Public Records

Censuses count the residents of Jamestown in various periods during the seventeenth century from the first passengers on the Susan Constant to 1699 when the capital moved to Williamsburg and Jamestown ceased to be a metropolitan center.

These numerations, unlike the decennial census with which we are more familiar, come from no single record, since there was none, but have been culled from first-hand accounts. State papers include a selection of official letters, oaths, charters, patents, pardons, commissions, and other correspondence dealing with the establishment of the Jamestown colony and its history to 1700.

Especially valuable is the legal record because laws document attitudes towards religion, indentured servitude, and slavery; reveal the status of women, slaves, Indians, and indentured servants; and tell us about the relations between these groups.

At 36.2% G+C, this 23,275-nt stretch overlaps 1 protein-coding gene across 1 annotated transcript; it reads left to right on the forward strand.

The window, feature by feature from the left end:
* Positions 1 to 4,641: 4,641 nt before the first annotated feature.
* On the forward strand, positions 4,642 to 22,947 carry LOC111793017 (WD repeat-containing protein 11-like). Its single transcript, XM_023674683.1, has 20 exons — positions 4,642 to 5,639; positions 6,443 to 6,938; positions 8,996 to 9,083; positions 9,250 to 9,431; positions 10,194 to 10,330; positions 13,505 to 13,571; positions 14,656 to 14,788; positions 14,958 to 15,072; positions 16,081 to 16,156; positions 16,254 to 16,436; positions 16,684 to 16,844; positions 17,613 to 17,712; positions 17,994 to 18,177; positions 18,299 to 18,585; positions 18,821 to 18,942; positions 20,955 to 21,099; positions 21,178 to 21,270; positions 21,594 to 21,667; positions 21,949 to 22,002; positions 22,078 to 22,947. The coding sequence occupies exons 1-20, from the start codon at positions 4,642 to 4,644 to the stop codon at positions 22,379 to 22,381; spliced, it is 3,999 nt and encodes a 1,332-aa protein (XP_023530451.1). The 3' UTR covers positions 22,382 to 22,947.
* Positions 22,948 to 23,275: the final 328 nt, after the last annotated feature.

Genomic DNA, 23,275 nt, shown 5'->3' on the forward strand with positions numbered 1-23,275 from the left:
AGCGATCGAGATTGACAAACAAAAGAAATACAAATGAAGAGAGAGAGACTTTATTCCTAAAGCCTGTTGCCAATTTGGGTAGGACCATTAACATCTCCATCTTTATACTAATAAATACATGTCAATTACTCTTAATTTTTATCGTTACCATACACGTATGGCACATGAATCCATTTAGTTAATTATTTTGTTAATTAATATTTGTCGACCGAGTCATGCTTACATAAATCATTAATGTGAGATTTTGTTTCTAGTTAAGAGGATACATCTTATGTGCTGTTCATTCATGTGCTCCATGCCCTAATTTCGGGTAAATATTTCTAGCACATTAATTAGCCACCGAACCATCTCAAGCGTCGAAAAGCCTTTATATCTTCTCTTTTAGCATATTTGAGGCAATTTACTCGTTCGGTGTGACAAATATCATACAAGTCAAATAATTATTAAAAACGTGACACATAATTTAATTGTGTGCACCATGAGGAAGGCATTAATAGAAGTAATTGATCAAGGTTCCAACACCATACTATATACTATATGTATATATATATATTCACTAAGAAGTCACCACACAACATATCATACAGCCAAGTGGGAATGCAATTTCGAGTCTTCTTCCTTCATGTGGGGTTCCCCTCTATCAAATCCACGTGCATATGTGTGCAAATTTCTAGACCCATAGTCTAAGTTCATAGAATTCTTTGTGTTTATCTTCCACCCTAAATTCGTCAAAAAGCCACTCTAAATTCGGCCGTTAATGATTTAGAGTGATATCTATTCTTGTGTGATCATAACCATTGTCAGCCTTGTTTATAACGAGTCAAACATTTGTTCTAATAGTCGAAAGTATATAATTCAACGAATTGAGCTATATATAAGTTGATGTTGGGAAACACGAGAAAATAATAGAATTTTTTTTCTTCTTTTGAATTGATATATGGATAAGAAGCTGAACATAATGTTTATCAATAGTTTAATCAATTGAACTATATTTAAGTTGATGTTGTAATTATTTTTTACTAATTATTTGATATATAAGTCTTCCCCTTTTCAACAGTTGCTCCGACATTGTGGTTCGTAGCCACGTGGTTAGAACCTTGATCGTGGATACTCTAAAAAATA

Benchmarks in Virginia's early history the first assembly in 1619, Indian attack of 1622, linkage of race and slavery in 1662, and Bacon's Rebellion in 1676 appear in the laws and statutes, selected from William Waller Hening's collection of all the laws from the first session of the legislature in 1619 until 1700.

Historian Julie Richter has produced a helpful commentary on each law to reveal its historical significance. The practise of slavery, selected excerpts from wills, deeds, and the recorded minutes of the Virginia Assembly and Council, demonstrates how the courts handled issues like running away or indelicate cases of interracial sex, adultery, fornication, and other issues of impropriety. They also illustrate the treatment of African slaves and Native American servants and slaves in Virginia during the seventeenth century.

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Public Records

a) Censuses

b) State Papers

c) Laws

d) Virginia Company Records

e) Records of Christ's Hospital

Jamestown Resources

Jamestown Resources is a digital archive of images, artifacts, maps, rare documents, censuses, and other data for teachers, researchers, genealogists, students, and the general public who want to explore the meaning of Jamestown in the American experience.